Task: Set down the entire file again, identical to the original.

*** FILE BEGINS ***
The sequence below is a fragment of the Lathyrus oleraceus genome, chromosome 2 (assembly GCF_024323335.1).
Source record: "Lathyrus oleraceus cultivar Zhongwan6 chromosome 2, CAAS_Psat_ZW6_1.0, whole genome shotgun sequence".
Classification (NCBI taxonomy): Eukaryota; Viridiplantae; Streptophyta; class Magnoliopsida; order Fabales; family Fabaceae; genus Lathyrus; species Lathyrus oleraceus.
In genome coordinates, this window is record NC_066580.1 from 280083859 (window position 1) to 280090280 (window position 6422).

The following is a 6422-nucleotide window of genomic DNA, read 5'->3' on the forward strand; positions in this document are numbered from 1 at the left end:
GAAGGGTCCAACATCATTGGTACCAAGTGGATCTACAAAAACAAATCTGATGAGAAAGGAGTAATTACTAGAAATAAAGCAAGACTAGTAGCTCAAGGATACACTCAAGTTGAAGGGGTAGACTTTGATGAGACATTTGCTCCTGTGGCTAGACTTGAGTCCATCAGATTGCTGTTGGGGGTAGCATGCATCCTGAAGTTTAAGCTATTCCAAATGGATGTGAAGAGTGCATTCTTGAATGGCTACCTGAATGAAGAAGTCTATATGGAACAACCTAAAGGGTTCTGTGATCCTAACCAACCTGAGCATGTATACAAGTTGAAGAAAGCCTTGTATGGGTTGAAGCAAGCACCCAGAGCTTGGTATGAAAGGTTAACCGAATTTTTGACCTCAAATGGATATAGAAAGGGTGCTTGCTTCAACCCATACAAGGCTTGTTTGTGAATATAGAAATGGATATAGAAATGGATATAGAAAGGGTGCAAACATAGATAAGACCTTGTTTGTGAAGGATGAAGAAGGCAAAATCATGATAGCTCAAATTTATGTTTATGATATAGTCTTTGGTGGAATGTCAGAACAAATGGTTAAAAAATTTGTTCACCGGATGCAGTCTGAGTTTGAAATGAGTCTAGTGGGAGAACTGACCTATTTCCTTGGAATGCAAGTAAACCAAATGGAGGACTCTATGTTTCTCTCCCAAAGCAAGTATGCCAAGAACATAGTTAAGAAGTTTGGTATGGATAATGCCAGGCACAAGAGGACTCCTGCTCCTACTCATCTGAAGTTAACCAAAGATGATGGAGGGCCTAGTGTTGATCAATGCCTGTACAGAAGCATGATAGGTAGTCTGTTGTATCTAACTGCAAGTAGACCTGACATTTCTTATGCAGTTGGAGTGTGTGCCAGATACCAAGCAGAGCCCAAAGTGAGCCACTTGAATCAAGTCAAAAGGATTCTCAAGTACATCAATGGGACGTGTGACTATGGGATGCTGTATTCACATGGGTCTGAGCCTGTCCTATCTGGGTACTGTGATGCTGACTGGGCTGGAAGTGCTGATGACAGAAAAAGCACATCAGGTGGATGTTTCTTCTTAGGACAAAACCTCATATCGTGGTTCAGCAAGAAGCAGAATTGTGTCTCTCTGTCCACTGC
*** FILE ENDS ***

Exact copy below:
The sequence below is a fragment of the Lathyrus oleraceus genome, chromosome 2 (assembly GCF_024323335.1).
Source record: "Lathyrus oleraceus cultivar Zhongwan6 chromosome 2, CAAS_Psat_ZW6_1.0, whole genome shotgun sequence".
Classification (NCBI taxonomy): Eukaryota; Viridiplantae; Streptophyta; class Magnoliopsida; order Fabales; family Fabaceae; genus Lathyrus; species Lathyrus oleraceus.
In genome coordinates, this window is record NC_066580.1 from 280083859 (window position 1) to 280090280 (window position 6422).

The following is a 6422-nucleotide window of genomic DNA, read 5'->3' on the forward strand; positions in this document are numbered from 1 at the left end:
GAAGGGTCCAACATCATTGGTACCAAGTGGATCTACAAAAACAAATCTGATGAGAAAGGAGTAATTACTAGAAATAAAGCAAGACTAGTAGCTCAAGGATACACTCAAGTTGAAGGGGTAGACTTTGATGAGACATTTGCTCCTGTGGCTAGACTTGAGTCCATCAGATTGCTGTTGGGGGTAGCATGCATCCTGAAGTTTAAGCTATTCCAAATGGATGTGAAGAGTGCATTCTTGAATGGCTACCTGAATGAAGAAGTCTATATGGAACAACCTAAAGGGTTCTGTGATCCTAACCAACCTGAGCATGTATACAAGTTGAAGAAAGCCTTGTATGGGTTGAAGCAAGCACCCAGAGCTTGGTATGAAAGGTTAACCGAATTTTTGACCTCAAATGGATATAGAAAGGGTGCTTGCTTCAACCCATACAAGGCTTGTTTGTGAATATAGAAATGGATATAGAAATGGATATAGAAAGGGTGCAAACATAGATAAGACCTTGTTTGTGAAGGATGAAGAAGGCAAAATCATGATAGCTCAAATTTATGTTTATGATATAGTCTTTGGTGGAATGTCAGAACAAATGGTTAAAAAATTTGTTCACCGGATGCAGTCTGAGTTTGAAATGAGTCTAGTGGGAGAACTGACCTATTTCCTTGGAATGCAAGTAAACCAAATGGAGGACTCTATGTTTCTCTCCCAAAGCAAGTATGCCAAGAACATAGTTAAGAAGTTTGGTATGGATAATGCCAGGCACAAGAGGACTCCTGCTCCTACTCATCTGAAGTTAACCAAAGATGATGGAGGGCCTAGTGTTGATCAATGCCTGTACAGAAGCATGATAGGTAGTCTGTTGTATCTAACTGCAAGTAGACCTGACATTTCTTATGCAGTTGGAGTGTGTGCCAGATACCAAGCAGAGCCCAAAGTGAGCCACTTGAATCAAGTCAAAAGGATTCTCAAGTACATCAATGGGACGTGTGACTATGGGATGCTGTATTCACATGGGTCTGAGCCTGTCCTATCTGGGTACTGTGATGCTGACTGGGCTGGAAGTGCTGATGACAGAAAAAGCACATCAGGTGGATGTTTCTTCTTAGGACAAAACCTCATATCGTGGTTCAGCAAGAAGCAGAATTGTGTCTCTCTGTCCACTGC